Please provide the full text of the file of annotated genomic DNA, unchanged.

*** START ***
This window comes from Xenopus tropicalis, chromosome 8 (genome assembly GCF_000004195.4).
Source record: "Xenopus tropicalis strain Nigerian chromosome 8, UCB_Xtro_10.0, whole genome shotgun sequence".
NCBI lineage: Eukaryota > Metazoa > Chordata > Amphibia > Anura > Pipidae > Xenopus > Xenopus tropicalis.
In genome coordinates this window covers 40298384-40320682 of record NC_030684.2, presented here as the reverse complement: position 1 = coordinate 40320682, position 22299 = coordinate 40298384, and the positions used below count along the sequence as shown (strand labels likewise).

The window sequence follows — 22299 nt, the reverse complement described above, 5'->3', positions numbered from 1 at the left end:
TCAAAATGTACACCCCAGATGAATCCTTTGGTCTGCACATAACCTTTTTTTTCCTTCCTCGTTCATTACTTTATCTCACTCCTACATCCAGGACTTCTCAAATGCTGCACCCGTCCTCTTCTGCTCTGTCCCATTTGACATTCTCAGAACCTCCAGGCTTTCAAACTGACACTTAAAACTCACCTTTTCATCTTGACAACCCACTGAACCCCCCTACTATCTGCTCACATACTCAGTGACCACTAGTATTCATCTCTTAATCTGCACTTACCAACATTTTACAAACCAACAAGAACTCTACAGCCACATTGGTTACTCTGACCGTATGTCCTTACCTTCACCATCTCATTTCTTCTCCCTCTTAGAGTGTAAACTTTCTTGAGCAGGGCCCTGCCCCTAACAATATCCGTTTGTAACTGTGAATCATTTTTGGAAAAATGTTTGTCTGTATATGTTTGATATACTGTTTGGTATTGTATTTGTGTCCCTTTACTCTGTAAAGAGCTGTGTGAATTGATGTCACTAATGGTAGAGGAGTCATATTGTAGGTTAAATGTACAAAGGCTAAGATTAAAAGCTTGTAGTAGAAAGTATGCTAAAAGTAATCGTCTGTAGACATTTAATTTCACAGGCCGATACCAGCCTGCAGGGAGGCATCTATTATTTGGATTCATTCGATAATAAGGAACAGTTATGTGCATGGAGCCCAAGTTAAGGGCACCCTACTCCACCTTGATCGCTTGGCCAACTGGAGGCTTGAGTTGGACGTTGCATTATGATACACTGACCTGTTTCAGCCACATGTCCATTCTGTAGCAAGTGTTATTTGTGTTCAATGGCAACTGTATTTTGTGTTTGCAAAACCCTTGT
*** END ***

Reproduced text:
This window comes from Xenopus tropicalis, chromosome 8 (genome assembly GCF_000004195.4).
Source record: "Xenopus tropicalis strain Nigerian chromosome 8, UCB_Xtro_10.0, whole genome shotgun sequence".
NCBI lineage: Eukaryota > Metazoa > Chordata > Amphibia > Anura > Pipidae > Xenopus > Xenopus tropicalis.
In genome coordinates this window covers 40298384-40320682 of record NC_030684.2, presented here as the reverse complement: position 1 = coordinate 40320682, position 22299 = coordinate 40298384, and the positions used below count along the sequence as shown (strand labels likewise).

The window sequence follows — 22299 nt, the reverse complement described above, 5'->3', positions numbered from 1 at the left end:
TCAAAATGTACACCCCAGATGAATCCTTTGGTCTGCACATAACCTTTTTTTTCCTTCCTCGTTCATTACTTTATCTCACTCCTACATCCAGGACTTCTCAAATGCTGCACCCGTCCTCTTCTGCTCTGTCCCATTTGACATTCTCAGAACCTCCAGGCTTTCAAACTGACACTTAAAACTCACCTTTTCATCTTGACAACCCACTGAACCCCCCTACTATCTGCTCACATACTCAGTGACCACTAGTATTCATCTCTTAATCTGCACTTACCAACATTTTACAAACCAACAAGAACTCTACAGCCACATTGGTTACTCTGACCGTATGTCCTTACCTTCACCATCTCATTTCTTCTCCCTCTTAGAGTGTAAACTTTCTTGAGCAGGGCCCTGCCCCTAACAATATCCGTTTGTAACTGTGAATCATTTTTGGAAAAATGTTTGTCTGTATATGTTTGATATACTGTTTGGTATTGTATTTGTGTCCCTTTACTCTGTAAAGAGCTGTGTGAATTGATGTCACTAATGGTAGAGGAGTCATATTGTAGGTTAAATGTACAAAGGCTAAGATTAAAAGCTTGTAGTAGAAAGTATGCTAAAAGTAATCGTCTGTAGACATTTAATTTCACAGGCCGATACCAGCCTGCAGGGAGGCATCTATTATTTGGATTCATTCGATAATAAGGAACAGTTATGTGCATGGAGCCCAAGTTAAGGGCACCCTACTCCACCTTGATCGCTTGGCCAACTGGAGGCTTGAGTTGGACGTTGCATTATGATACACTGACCTGTTTCAGCCACATGTCCATTCTGTAGCAAGTGTTATTTGTGTTCAATGGCAACTGTATTTTGTGTTTGCAAAACCCTTGT